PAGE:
Google celebrated its fifth birthday a few days ago. Google is the World Wide Web's killer application, just as the World Wide Web is the Internet's killer app. It's the only killer application I can think of that is a means of getting to somewhere else. The very unobtrusiveness of Google is a measure of its success—it's just there, always available when you need it.
Google's leading position stems from its innovative PageRank™ technology, which essentially measures the value of a page based on the number of links to it. Pages that are themselves high-ranking, correspondingly add more to the ranking of pages they link to. It's such a sensible idea that it's surprising no one thought of it before. Google runs on a vast network of commodity Linux PCs (some 15,000 last time I heard), achieving not only power, but reliability through redundancy of whole computers rather than components within a computer. Another aspect of their success is the fact that search results are served quickly and with the minimum of fuss and distraction.
I remember that when I first had access to the Internet in about 1996, AltaVista was then the search engine of choice or perhaps Yahoo! Everybody thought that the search engine sector was saturated and pretty much sewn up. Google blew their competitors out of the water to the extent that nowadays it's almost inconceivable that the majority of people would want to use anything else. The phenomenon of computer users replacing their Web browser's bookmarks with a reliance on the consistency of Google's search results is well known. People are now so used to being able to find what they want quickly and easily, that search technology will be a key part of Windows “Longhorn” (the successor to Windows XP).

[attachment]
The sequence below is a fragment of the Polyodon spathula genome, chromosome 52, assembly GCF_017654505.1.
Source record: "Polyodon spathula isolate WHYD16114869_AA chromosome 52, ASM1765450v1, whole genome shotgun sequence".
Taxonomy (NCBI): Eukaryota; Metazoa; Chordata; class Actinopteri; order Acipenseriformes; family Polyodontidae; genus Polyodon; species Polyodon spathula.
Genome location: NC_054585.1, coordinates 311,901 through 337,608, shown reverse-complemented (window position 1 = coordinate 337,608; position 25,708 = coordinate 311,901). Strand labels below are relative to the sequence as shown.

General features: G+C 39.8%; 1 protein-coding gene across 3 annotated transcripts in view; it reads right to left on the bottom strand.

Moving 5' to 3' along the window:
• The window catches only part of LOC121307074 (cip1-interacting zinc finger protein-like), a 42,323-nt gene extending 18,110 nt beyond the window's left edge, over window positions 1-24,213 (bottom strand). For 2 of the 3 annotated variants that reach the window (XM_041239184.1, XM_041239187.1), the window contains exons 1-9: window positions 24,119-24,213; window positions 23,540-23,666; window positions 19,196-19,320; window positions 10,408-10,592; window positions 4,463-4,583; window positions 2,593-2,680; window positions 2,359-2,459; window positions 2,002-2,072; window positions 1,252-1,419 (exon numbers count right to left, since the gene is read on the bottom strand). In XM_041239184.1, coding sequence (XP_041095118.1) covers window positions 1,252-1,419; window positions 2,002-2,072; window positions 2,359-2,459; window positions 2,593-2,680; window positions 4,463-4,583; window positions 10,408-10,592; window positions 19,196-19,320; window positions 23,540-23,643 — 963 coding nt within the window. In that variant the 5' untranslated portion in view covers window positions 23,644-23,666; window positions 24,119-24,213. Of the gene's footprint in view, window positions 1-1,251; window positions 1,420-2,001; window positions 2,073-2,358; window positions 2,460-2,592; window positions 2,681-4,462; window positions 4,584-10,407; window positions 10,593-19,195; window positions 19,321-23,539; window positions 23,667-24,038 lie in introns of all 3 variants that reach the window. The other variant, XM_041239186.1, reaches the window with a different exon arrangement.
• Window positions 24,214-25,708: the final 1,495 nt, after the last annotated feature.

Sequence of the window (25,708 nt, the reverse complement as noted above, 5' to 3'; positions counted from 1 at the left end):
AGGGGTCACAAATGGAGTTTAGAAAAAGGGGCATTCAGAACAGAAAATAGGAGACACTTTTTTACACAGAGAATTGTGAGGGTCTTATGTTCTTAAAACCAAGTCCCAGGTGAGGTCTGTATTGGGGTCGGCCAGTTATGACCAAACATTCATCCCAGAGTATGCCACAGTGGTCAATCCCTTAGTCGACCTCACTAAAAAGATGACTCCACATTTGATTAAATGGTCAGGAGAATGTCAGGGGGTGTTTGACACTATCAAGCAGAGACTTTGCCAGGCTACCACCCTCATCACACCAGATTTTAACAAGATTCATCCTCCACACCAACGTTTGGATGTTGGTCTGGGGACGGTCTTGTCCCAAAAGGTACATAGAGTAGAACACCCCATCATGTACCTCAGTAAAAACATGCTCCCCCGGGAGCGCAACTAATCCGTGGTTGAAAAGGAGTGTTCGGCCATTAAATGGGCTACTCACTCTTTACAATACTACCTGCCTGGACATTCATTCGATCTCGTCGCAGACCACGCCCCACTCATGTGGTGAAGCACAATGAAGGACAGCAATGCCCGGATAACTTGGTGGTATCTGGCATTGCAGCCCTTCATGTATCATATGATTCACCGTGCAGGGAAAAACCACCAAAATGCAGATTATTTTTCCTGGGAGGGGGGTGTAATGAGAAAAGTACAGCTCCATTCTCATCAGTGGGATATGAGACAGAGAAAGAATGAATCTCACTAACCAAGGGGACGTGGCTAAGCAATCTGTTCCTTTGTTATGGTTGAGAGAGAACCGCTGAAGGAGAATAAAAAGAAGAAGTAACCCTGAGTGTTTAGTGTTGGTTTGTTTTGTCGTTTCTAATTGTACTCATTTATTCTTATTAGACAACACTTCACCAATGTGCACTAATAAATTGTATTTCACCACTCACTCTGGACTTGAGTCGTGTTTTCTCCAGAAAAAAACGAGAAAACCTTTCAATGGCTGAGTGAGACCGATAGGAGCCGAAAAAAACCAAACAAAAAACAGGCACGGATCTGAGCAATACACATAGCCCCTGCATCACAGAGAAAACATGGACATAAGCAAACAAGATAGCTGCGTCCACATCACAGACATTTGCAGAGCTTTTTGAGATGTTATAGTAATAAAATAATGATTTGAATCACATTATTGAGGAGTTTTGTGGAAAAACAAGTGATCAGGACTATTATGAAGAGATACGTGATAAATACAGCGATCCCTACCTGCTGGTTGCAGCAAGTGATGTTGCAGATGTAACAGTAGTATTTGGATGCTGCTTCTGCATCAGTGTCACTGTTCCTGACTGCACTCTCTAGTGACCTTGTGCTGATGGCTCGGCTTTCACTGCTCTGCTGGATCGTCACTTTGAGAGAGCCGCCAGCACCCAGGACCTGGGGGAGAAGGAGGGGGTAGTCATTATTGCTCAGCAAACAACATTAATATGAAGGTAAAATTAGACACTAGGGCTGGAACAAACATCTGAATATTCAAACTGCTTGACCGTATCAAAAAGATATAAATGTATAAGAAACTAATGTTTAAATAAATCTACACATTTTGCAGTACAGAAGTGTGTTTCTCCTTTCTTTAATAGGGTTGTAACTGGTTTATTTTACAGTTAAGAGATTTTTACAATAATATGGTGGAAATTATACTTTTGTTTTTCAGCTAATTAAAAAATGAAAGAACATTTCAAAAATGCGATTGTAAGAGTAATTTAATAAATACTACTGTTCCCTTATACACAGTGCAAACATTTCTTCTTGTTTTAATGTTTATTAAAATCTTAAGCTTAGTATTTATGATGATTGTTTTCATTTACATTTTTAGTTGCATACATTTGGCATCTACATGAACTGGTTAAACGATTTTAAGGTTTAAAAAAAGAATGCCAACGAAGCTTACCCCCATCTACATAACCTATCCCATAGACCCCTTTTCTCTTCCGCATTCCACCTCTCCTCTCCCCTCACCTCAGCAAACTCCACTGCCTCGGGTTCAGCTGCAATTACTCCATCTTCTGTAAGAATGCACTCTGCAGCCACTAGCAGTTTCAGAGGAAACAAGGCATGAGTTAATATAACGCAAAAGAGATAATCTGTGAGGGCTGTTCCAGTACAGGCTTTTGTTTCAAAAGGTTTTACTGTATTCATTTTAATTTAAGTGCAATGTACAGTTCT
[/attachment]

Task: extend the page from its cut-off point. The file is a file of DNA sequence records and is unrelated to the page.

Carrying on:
Apart from its high-quality search results, one of the things that I like about Google is that there seems a sense of fun about the company. I can imagine that it's a great place to work. I enjoy seeing the customised versions of the Google logo during public holidays and anniversaries.
So, happy birthday Google and here's to the next five years of being the de facto gateway to the Web. Don't take your eye off the ball!